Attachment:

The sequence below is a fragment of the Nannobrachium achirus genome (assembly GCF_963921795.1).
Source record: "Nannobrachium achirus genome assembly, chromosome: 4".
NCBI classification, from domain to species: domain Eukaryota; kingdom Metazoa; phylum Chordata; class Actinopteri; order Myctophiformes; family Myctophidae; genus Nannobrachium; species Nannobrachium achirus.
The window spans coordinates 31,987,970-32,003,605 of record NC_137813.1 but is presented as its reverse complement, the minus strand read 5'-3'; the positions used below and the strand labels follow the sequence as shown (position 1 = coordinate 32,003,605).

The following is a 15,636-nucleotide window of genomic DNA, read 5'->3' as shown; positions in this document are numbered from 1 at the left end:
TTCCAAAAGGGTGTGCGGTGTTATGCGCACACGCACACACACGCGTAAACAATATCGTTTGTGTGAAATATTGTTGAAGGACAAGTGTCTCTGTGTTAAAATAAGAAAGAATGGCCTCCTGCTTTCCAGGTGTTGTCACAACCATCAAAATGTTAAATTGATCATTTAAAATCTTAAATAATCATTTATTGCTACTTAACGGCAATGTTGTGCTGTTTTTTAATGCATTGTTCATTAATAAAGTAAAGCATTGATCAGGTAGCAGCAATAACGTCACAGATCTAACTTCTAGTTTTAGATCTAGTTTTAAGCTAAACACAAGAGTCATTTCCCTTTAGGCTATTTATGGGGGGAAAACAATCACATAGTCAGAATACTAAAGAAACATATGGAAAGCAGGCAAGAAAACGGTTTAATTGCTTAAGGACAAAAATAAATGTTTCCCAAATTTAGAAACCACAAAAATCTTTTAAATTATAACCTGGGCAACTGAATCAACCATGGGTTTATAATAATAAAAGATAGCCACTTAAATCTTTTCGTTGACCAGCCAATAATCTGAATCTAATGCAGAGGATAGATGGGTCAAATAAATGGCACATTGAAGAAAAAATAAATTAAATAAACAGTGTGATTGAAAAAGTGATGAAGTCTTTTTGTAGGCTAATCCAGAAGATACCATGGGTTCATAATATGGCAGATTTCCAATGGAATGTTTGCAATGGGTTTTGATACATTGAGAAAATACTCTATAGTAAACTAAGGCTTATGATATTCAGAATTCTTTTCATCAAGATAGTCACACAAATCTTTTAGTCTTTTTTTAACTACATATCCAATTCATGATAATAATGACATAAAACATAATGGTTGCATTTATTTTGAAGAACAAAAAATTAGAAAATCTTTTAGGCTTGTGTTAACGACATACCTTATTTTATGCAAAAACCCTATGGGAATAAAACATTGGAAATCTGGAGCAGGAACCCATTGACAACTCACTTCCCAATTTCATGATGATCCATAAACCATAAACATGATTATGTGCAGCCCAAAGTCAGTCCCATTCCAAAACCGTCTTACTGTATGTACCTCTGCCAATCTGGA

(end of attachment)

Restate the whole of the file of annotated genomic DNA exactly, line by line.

The sequence below is a fragment of the Nannobrachium achirus genome (assembly GCF_963921795.1).
Source record: "Nannobrachium achirus genome assembly, chromosome: 4".
NCBI classification, from domain to species: domain Eukaryota; kingdom Metazoa; phylum Chordata; class Actinopteri; order Myctophiformes; family Myctophidae; genus Nannobrachium; species Nannobrachium achirus.
The window spans coordinates 31,987,970-32,003,605 of record NC_137813.1 but is presented as its reverse complement, the minus strand read 5'-3'; the positions used below and the strand labels follow the sequence as shown (position 1 = coordinate 32,003,605).

The following is a 15,636-nucleotide window of genomic DNA, read 5'->3' as shown; positions in this document are numbered from 1 at the left end:
TTCCAAAAGGGTGTGCGGTGTTATGCGCACACGCACACACACGCGTAAACAATATCGTTTGTGTGAAATATTGTTGAAGGACAAGTGTCTCTGTGTTAAAATAAGAAAGAATGGCCTCCTGCTTTCCAGGTGTTGTCACAACCATCAAAATGTTAAATTGATCATTTAAAATCTTAAATAATCATTTATTGCTACTTAACGGCAATGTTGTGCTGTTTTTTAATGCATTGTTCATTAATAAAGTAAAGCATTGATCAGGTAGCAGCAATAACGTCACAGATCTAACTTCTAGTTTTAGATCTAGTTTTAAGCTAAACACAAGAGTCATTTCCCTTTAGGCTATTTATGGGGGGAAAACAATCACATAGTCAGAATACTAAAGAAACATATGGAAAGCAGGCAAGAAAACGGTTTAATTGCTTAAGGACAAAAATAAATGTTTCCCAAATTTAGAAACCACAAAAATCTTTTAAATTATAACCTGGGCAACTGAATCAACCATGGGTTTATAATAATAAAAGATAGCCACTTAAATCTTTTCGTTGACCAGCCAATAATCTGAATCTAATGCAGAGGATAGATGGGTCAAATAAATGGCACATTGAAGAAAAAATAAATTAAATAAACAGTGTGATTGAAAAAGTGATGAAGTCTTTTTGTAGGCTAATCCAGAAGATACCATGGGTTCATAATATGGCAGATTTCCAATGGAATGTTTGCAATGGGTTTTGATACATTGAGAAAATACTCTATAGTAAACTAAGGCTTATGATATTCAGAATTCTTTTCATCAAGATAGTCACACAAATCTTTTAGTCTTTTTTTAACTACATATCCAATTCATGATAATAATGACATAAAACATAATGGTTGCATTTATTTTGAAGAACAAAAAATTAGAAAATCTTTTAGGCTTGTGTTAACGACATACCTTATTTTATGCAAAAACCCTATGGGAATAAAACATTGGAAATCTGGAGCAGGAACCCATTGACAACTCACTTCCCAATTTCATGATGATCCATAAACCATAAACATGATTATGTGCAGCCCAAAGTCAGTCCCATTCCAAAACCGTCTTACTGTATGTACCTCTGCCAATCTGGA